Spending Review: Transport plans in East of England at risk

Image caption,
The dualling of the A11 has been promoted by local MPs in Norfolk and Suffolk

Multi-million pound road and rail projects across the East of England are at risk in next week's Spending Review, it has been claimed.

But MPs and business leaders are hoping that money can still be found for key projects, such as the completion of the A11 dualling along the Norfolk/Suffolk border.

Another major regional project which could be hit is the £1bn scheme to widen and upgrade the A14 near Cambridge.

It is the main route from the container port at Felixstowe and the Midlands.

A public inquiry was about to be held into the plans but it was put on hold pending the outcome of the Review.

Matthew Hancock, MP for West Suffolk, said all the local MPs had been lobbying the government to dual the A11, a £134m scheme.

"It is a crucial project for the whole of East Anglia. The economic returns are 20 times the cost," he said.

Alex Plant, chief executive of Cambridgeshire Horizons, said that if improvements were not made to the A14 it would create "a problem for the country as a whole because of the freight going to the Midlands and the North".

"It should be a priority," he said.


Schemes in Bedfordshire which could be hit include the £25m Dunstable Northern Bypass scheme.

The A5 provides a route from Milton Keynes to the M1 at Junction 9, passing through the built-up area of Dunstable, which often experiences traffic congestion.

The plans for a dual carriageway have also been put on hold pending the Review.


In Cambridgeshire the key projects that could be hit are the A14 upgrade and plans for the £19.8m Chesterton railway station, north of Cambridge.

Mr Plant said the station was a vital part of the county transport scheme to encourage people out of their cars.

"I think Chesterton is such a strong project that there must be a way of making it work," he said.

Mr Plant said he was also concerned about the probable loss of grants for smaller projects such as cycle pathways.


Funding for A12 highway patrols - a dedicated police team on the road which links Ipswich and Colchester to London - is also thought to be in doubt under the terms of the Review.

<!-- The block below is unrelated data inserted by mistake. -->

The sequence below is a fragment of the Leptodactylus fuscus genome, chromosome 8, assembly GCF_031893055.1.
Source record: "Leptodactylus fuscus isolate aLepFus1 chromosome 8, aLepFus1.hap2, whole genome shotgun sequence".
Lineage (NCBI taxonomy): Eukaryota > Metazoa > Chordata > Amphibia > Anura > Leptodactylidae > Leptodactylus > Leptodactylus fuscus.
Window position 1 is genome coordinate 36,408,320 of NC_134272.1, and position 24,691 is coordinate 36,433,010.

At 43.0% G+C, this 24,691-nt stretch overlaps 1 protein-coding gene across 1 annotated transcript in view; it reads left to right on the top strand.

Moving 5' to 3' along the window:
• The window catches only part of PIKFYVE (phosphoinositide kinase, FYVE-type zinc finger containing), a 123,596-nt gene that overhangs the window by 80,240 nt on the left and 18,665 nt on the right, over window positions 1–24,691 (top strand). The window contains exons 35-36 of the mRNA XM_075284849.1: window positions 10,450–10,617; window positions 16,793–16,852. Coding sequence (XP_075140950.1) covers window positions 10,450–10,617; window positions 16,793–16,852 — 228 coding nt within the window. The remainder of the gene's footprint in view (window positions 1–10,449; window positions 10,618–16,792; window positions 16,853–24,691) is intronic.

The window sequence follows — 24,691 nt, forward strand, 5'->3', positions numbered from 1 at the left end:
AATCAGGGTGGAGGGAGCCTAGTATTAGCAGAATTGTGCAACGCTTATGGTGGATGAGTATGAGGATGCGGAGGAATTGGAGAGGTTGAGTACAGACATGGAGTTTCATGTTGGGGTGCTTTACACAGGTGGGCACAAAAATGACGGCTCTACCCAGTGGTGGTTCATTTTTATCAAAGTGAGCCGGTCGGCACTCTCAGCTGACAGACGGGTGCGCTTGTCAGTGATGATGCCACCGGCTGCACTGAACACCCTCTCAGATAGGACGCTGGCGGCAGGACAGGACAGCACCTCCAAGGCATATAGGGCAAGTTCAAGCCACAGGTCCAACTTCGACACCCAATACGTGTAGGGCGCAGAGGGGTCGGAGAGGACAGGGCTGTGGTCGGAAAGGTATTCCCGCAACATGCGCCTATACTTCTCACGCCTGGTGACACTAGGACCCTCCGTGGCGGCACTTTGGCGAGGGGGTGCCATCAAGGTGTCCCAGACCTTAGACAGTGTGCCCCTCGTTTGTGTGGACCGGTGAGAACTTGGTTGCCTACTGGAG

Norman Hume, cabinet member for highways and transportation at the county council, said: "The A12 Patrols have had a tremendous impact in reducing congestion, helping the public by responding to incidents in an average of just six minutes and have dealt with nearly 4,000 incidents in the short time they've been operating."

Before the election there were also another £60m of improvements being looked at for the A12, but these projects remain on hold.


As well as concerns over the funding of A11, Norfolk businesses are concerned about the possible loss of funds for the £69m Norwich northern distributor road.

Caroline Williams, chief executive of the Norfolk Chamber of Commerce, said the A11 was the "number one priority for businesses".

But she added that the northern distributor was also vital to help "unlock a lot of development and growth" in the the north of the city.

She said potential for growth in this area had been restricted by traffic congestion in the area.


In Suffolk the two main projects which are being considered in the Spending Review are schemes to widen the A11 and A14.

Another plan that could fall foul of the Review is "Ipswich - Transport Fit for the 21st Century".

This £25m scheme aims to improve the way that people get around Ipswich and support future employment and housing growth in the town.

The scheme includes rebuilding bus stations, a state-of-the-art computerised traffic management and information system and real time bus information.

It will also include improvements to make it easier to walk and cycle around Ipswich town centre.

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